Will the financial advice changes affect you?

The Economic Development, Science and Innovation Committee has reported back on the Financial Services Legislation Amendment Bill (FSLAB).

FSLAB will amend New Zealand's financial advice laws, by replacing the current stand-alone Financial Advisers Act 2008 with new rules contained in the Financial Markets Conduct Act 2013. It will remove some of the arbitrary distinctions and rules that currently exist, including the rules that prevent personalised retail robo-advice other than through the FMA exemption. All advice will be governed by a new Code of Conduct, which will be central to the regime.

FSLAB also makes some changes to financial service provider registration and dispute resolution requirements, mainly designed to prevent misuse of the register.

What's changed?

The reported back Bill contains a range of amendments, but most relate to points of detail. Some of the changes are significant, but there are no wholesale changes to the overall design of the regime.

The key changes are as follows:

  • Advice on switching funds within the same scheme (for example, from a conservative to balanced option within a KiwiSaver scheme) will now explicitly come within the regime. From an investor perspective this makes sense, as a decision to switch funds can be just as important as a decision to change schemes.
  • If their licence permits it, financial advice providers will be able to sub-contract giving advice to another entity, and to engage individuals through an intermediate entity – with those entities having duties and potential liability for that advice. These changes will provide flexibility around structuring and distribution that could be useful for those that can get their heads around (and get comfortable with) the matrix of duties and potential lability that arise. One interesting point of detail in the new provisions is that the sub-contracting powers apply to advice given to the 'lead' financial advice provider's clients – when in practice the ultimate recipients of advice may not have any direct client relationship with that provider.
  • Financial advice providers will need to have processes and controls that limit the nature and scope of advice that nominated representatives give, and allow the provider to regulate what advice is given by nominated representatives and in what circumstances. They will also need to ensure nominated representatives comply with those processes and controls, and monitor nominated representatives and the advice they give. The more detailed rules reflect the policy intention that nominated representatives will have a limited discretion, which sets them apart from financial advisers.
  • A minor change to the duty to prioritise clients' interests clarifies that a provider will discharge their duty by taking all reasonable steps to ensure that advice is not materially influenced by the provider’s own interests, or the interests of any connected person. The previous wording left open the possibility that providers would have to do more to satisfy this duty, so this change (while subtle) should provide some comfort.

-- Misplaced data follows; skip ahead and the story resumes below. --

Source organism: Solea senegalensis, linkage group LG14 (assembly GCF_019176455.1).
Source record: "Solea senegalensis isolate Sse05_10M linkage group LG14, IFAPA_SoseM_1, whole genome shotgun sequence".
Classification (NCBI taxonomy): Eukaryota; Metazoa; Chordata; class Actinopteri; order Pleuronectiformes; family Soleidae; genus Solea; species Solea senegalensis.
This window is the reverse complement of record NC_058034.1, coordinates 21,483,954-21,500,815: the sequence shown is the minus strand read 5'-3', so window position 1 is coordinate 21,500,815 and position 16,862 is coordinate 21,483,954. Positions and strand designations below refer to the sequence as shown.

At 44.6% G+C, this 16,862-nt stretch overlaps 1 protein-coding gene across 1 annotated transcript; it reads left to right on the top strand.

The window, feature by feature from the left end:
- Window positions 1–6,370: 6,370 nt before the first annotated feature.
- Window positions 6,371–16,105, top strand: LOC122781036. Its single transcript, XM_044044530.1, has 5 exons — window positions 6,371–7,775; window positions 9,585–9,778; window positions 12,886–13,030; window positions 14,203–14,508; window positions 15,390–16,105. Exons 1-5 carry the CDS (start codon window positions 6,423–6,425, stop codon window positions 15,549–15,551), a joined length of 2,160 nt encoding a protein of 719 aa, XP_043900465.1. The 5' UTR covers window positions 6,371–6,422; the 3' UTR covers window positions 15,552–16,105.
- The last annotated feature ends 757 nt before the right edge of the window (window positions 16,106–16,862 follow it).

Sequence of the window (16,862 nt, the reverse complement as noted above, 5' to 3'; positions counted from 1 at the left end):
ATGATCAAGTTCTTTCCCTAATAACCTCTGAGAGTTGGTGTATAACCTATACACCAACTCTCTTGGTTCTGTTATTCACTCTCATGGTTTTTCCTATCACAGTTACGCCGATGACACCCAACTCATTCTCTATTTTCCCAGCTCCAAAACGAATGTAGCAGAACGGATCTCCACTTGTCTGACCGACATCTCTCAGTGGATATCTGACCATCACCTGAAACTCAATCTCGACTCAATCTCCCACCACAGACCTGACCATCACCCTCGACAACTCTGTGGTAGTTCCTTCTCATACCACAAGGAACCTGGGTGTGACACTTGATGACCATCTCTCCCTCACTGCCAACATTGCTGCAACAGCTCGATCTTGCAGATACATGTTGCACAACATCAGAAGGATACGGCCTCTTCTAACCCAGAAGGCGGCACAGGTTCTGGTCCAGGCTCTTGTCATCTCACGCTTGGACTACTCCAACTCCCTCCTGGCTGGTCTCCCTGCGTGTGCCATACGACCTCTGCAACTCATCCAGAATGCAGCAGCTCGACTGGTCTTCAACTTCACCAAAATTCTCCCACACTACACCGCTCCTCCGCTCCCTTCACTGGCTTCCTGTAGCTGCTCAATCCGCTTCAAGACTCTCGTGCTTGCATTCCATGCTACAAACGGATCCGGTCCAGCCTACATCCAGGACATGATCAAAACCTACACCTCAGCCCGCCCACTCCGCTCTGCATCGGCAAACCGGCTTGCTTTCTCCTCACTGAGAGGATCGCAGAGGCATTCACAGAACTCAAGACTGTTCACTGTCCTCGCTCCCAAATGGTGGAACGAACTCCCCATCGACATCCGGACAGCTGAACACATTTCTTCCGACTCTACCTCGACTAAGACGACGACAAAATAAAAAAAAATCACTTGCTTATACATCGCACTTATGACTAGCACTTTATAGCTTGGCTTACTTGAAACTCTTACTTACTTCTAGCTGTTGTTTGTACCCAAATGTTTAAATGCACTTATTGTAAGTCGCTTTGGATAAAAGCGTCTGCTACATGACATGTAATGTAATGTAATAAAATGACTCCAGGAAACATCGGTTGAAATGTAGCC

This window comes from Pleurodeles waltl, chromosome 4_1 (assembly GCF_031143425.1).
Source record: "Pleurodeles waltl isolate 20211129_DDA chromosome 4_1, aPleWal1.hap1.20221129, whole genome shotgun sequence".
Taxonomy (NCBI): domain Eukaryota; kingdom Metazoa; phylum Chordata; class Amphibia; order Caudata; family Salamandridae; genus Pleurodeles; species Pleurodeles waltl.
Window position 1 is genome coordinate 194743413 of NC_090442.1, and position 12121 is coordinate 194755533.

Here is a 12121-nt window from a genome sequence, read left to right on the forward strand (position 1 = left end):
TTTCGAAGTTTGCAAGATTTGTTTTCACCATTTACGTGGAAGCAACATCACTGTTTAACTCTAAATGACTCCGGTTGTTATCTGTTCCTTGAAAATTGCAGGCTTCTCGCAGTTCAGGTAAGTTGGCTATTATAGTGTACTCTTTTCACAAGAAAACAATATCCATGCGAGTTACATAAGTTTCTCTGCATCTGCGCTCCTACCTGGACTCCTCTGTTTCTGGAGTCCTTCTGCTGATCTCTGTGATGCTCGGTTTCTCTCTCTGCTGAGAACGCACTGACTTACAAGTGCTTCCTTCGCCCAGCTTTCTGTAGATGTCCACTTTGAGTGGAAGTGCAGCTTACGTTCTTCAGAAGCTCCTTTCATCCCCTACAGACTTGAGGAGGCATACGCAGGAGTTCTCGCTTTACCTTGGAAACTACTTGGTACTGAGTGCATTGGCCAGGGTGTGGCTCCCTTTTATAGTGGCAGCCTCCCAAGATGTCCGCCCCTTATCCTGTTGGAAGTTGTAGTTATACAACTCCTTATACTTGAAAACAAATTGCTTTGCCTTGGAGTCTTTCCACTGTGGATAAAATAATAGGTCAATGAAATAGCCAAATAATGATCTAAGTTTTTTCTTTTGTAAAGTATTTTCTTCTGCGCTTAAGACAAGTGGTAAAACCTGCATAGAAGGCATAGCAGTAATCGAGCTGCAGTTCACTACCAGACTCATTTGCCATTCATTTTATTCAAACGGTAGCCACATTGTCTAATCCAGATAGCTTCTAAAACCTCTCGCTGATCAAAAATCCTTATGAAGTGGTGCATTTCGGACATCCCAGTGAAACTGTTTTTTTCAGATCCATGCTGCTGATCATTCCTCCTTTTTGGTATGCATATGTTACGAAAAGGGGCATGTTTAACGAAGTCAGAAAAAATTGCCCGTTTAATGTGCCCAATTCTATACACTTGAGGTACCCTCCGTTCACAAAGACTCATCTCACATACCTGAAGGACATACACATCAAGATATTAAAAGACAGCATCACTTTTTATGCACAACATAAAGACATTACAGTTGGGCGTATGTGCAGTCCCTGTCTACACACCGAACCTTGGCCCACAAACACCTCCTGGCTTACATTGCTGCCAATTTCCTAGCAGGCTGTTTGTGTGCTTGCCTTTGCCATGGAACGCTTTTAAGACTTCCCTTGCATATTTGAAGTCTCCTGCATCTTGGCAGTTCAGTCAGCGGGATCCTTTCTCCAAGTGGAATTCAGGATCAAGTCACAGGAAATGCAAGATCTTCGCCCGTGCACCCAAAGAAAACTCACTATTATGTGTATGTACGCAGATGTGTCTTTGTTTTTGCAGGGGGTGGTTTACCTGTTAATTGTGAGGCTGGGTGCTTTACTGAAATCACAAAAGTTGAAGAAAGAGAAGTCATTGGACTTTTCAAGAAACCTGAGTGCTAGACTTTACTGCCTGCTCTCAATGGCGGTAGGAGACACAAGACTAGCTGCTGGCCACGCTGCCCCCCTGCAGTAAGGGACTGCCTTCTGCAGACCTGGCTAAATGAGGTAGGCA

• A new regulation making power will allow planning advice about other financial products (like insurance, for example) to be brought within the regime. If regulations are made, these would join designing an investment plan as being financial advice.
  • During the transition period, entities who previously provided class advice through non-registered individuals will able to nominate individuals to continue providing class advice. Previously only QFEs would have been able to do so. That had been seen as a key advantage that QFEs would have had over other entities during the transitional period.

Changes to the financial service provider registration rules water down the proposed requirement that those wishing to register must provide financial services to persons in New Zealand (or need to be licensed in New Zealand). They will allow registration by an entity that comes within the scope of New Zealand's AML laws. This means those who genuinely provide financial services from New Zealand into other counties, without servicing New Zealand clients, will be able to maintain a registration – but it also leaves open some potential for misuse of the regime.

Finally, the proposed requirement that dispute scheme providers notify regulators of certain matters has also been narrowed. It will only apply to material breaches of the law, and not to material complaints.

Next steps

It's great to see progress on FSLAB and to have a feel for the likely final form of the Bill, which should be passed later this year. However, industry needs the Code of Conduct to understand exactly how the regime will look and to start planning for the change. It's now looking like that won't be in place until the end of this year at the earliest – which in turn pushes out commencement of the regime.

Get in touch!

When looking at a reported-back bill it's always fascinating to see what submissions are picked-up, and what ones aren't. There are some useful changes that could have been made, but weren't. That said, FSLAB is still a significant improvement over the current rules, and should improve the quality and accessibility of financial advice in New Zealand.

If you have any questions, or need advice on the changes and how they will affect you, please get in touch.

Nick Summerfield website2

Nick Summerfield

Partner

E: nick.summerfield@ah.co.nz

P: +61 9 984 4234

M: +64 21 242 7686

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